A harbour sits at the edge of a little fishing town. Its high tide, so it is at its best, with fishing boats, small motorboats and a large number of birds, all resting on the surface of the blue-grey water. Behind them sits a small black ship with white and red stripes along the top, and a Tudor rose displayed on the front. Around the harbour, houses and shops stretch up a steep hill and a church steeple can be seen in the distance. The buildings’ many colours reflect clearly in the water, which barely even ripples, despite the cold breeze. On one side of the harbour there is a little white hut with a sign saying “snack bar,” which is bustling with life in the summer, but now stands deserted. People wander about near the buildings carrying their shopping and an old couple walk hand in hand along the break water with their dog. A few schoolgirls stand chatting and a seagull lands gracefully on a statue of Willam of Orange. Huddles of women gather outside a cluster of take-aways. A group of round bellied men stand under a white shelter, mending fishing nets. I blend in as I push a pram away from the harbour.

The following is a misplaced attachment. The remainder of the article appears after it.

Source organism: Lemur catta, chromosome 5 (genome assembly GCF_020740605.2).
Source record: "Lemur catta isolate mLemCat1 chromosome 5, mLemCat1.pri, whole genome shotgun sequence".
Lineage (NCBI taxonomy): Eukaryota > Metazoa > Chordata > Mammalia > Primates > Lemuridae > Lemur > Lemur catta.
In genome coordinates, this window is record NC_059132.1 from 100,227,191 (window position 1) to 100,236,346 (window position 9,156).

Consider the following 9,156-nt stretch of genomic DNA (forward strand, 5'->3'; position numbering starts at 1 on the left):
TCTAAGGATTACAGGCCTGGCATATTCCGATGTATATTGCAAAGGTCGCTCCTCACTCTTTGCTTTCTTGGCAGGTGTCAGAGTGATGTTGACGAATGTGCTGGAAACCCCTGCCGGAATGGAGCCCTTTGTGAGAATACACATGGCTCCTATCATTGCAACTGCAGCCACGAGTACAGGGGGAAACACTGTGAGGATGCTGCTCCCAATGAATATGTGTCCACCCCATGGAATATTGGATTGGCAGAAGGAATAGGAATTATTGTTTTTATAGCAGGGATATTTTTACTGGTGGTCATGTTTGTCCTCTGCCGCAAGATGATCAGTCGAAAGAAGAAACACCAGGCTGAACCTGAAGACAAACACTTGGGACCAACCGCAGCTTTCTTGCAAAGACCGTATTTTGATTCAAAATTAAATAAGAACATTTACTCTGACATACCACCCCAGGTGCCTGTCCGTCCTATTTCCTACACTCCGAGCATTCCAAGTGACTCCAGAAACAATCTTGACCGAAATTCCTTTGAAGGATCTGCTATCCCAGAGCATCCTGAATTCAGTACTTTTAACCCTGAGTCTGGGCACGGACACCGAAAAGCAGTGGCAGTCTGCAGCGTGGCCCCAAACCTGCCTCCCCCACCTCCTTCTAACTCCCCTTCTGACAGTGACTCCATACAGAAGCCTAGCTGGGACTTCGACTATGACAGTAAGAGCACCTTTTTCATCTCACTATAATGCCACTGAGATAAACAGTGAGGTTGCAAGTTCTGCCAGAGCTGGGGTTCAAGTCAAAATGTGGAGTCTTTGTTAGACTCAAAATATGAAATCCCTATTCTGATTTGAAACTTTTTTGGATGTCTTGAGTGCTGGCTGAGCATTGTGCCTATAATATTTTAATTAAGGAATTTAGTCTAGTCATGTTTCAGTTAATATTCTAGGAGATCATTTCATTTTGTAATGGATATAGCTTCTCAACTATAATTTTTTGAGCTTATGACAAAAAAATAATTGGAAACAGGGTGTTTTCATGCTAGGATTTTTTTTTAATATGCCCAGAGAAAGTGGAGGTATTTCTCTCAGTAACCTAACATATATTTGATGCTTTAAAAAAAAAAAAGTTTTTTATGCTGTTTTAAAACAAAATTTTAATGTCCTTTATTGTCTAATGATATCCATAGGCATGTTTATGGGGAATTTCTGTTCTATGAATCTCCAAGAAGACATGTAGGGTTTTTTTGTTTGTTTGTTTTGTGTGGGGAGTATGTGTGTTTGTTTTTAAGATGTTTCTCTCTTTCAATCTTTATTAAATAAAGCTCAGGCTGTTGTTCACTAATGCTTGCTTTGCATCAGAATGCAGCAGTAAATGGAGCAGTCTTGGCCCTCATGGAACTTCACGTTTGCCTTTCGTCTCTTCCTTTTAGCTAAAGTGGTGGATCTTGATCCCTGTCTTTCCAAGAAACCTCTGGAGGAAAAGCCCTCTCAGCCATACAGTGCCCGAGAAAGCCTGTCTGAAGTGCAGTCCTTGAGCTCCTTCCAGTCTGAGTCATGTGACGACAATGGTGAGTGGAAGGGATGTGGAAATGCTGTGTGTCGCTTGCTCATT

It has been ten years since I was last here.